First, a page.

In a year when many of its mid-market rivals stumbled, the DLA juggernaut rolled on, thanks in no small part to its iconic managing partner Nigel Knowles.
2004 saw the firm split with its German ally Görg before raiding that firm to set up its own offices in Cologne and Hamburg. Later, in October, Knowles sealed the biggest mass lateral hire in the history of the UK legal market after securing 11 media and IP partners from Denton Wilde Sapte.
On 4 December, his leadership was reinforced when the firm pushed through the $1.4bn (£730m) tripartite merger with Chicago’s Piper Rudnick and Californian tech firm Gray Cary Ware & Freidenrich. Not one single partner on either side of the Atlantic voted against the deal.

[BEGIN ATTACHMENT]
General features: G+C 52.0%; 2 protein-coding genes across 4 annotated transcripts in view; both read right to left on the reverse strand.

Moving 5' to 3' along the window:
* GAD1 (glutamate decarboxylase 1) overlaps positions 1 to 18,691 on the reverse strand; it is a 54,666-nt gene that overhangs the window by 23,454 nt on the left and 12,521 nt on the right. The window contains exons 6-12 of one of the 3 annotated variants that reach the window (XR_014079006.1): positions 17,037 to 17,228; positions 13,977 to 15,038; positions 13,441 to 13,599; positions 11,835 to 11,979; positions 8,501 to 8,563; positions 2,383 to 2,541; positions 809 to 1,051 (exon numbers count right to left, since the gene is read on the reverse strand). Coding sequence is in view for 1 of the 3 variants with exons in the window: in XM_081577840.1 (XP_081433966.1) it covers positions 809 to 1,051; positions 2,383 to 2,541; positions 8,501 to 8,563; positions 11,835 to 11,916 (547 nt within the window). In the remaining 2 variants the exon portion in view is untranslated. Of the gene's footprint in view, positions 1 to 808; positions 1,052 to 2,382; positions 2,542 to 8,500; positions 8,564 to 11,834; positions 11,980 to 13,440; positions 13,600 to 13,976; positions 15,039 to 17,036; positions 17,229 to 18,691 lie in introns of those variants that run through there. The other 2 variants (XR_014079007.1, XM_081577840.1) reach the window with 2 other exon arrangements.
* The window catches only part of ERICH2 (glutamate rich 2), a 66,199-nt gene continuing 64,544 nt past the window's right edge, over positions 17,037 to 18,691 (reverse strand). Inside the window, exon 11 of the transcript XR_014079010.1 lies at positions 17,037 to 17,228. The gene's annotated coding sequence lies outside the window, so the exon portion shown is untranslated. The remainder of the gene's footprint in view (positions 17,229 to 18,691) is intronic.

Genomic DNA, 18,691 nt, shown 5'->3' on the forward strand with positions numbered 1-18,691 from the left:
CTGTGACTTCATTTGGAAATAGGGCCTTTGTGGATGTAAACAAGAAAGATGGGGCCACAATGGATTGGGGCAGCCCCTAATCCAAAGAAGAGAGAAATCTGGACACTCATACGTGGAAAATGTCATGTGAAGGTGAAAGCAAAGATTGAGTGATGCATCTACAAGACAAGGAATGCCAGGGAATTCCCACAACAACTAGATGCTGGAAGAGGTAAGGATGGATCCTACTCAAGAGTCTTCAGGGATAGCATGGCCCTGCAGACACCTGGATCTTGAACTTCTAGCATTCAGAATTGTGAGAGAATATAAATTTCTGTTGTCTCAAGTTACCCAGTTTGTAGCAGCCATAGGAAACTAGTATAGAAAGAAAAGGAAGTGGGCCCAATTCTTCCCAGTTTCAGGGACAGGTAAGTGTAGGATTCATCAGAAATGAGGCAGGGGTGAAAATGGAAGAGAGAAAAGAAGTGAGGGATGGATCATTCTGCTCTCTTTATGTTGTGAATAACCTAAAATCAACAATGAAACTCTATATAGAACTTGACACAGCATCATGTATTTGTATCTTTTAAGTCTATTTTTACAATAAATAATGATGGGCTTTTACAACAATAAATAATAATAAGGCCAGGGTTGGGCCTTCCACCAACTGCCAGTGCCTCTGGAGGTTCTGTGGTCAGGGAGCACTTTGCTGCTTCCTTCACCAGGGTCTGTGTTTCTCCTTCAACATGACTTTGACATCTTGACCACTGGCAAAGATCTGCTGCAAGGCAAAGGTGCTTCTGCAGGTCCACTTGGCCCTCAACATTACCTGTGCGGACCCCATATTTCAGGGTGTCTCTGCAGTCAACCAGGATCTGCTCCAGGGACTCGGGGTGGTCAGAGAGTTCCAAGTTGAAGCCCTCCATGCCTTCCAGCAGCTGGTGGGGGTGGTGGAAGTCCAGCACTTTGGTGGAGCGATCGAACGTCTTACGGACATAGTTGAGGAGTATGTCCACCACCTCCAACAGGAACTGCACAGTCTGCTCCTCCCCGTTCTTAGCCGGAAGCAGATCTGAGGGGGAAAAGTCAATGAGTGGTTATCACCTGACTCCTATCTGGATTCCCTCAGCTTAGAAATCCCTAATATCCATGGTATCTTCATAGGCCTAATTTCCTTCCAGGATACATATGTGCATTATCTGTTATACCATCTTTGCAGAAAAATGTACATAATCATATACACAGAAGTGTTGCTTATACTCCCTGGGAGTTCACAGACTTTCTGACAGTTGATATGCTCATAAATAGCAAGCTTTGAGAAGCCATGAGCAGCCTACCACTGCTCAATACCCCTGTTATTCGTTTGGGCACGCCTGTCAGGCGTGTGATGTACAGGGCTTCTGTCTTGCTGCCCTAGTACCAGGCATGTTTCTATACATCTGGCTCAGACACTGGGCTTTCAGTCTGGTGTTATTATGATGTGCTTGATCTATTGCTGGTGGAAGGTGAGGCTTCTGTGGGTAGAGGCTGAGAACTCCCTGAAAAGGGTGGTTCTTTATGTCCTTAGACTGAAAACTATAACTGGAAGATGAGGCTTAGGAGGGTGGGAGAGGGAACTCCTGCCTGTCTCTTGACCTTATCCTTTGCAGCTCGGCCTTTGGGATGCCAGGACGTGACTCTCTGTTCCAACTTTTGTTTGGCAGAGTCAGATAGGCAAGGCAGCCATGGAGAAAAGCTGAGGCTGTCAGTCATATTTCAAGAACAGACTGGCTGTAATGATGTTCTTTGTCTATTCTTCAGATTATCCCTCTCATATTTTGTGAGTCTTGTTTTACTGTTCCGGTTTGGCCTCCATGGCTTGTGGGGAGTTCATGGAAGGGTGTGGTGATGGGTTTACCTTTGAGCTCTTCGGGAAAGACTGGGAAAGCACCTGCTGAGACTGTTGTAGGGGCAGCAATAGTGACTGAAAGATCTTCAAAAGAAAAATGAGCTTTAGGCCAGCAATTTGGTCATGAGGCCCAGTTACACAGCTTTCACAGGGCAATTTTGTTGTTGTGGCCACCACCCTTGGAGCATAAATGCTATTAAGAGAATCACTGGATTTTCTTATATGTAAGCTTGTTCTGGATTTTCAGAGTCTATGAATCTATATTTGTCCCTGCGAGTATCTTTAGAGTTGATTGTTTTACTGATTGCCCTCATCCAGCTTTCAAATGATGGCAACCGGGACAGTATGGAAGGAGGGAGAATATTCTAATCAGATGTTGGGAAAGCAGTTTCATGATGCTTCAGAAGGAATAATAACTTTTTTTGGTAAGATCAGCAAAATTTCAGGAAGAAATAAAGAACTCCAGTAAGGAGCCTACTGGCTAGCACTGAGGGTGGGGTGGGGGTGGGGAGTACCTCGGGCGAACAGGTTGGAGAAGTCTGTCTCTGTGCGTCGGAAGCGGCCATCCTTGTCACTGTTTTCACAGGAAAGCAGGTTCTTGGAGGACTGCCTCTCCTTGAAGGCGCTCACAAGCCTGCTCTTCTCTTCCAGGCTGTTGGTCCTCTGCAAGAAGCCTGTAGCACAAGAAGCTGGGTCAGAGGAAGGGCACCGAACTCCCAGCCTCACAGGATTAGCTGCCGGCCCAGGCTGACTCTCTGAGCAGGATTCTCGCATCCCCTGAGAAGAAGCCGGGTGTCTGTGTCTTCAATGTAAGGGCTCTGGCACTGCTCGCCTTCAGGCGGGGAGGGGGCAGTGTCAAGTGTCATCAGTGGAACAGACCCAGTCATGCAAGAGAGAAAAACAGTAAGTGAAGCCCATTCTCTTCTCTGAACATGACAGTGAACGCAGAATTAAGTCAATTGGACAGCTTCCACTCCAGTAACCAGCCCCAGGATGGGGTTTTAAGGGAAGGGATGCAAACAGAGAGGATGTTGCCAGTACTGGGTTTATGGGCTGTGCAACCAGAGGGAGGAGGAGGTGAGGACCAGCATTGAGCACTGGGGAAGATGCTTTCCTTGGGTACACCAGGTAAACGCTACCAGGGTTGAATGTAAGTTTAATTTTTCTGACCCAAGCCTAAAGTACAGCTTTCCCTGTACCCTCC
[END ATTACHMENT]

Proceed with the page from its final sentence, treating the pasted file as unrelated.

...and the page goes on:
Rivals may scoff at this Northern upstart with his cultish ‘visions and values’ and his Napoleonic penchant for international expansion. But DLA may yet have the last laugh. The firm is predicting that average profit per equity partner will top the £500,000 mark this year and the Piper Rudnick merger propels the firm into the global top five.
If nothing else, Knowles deserves credit for having hit on a realisation that many of his competitors have yet to discover: to stand still in the mid-market today is to die.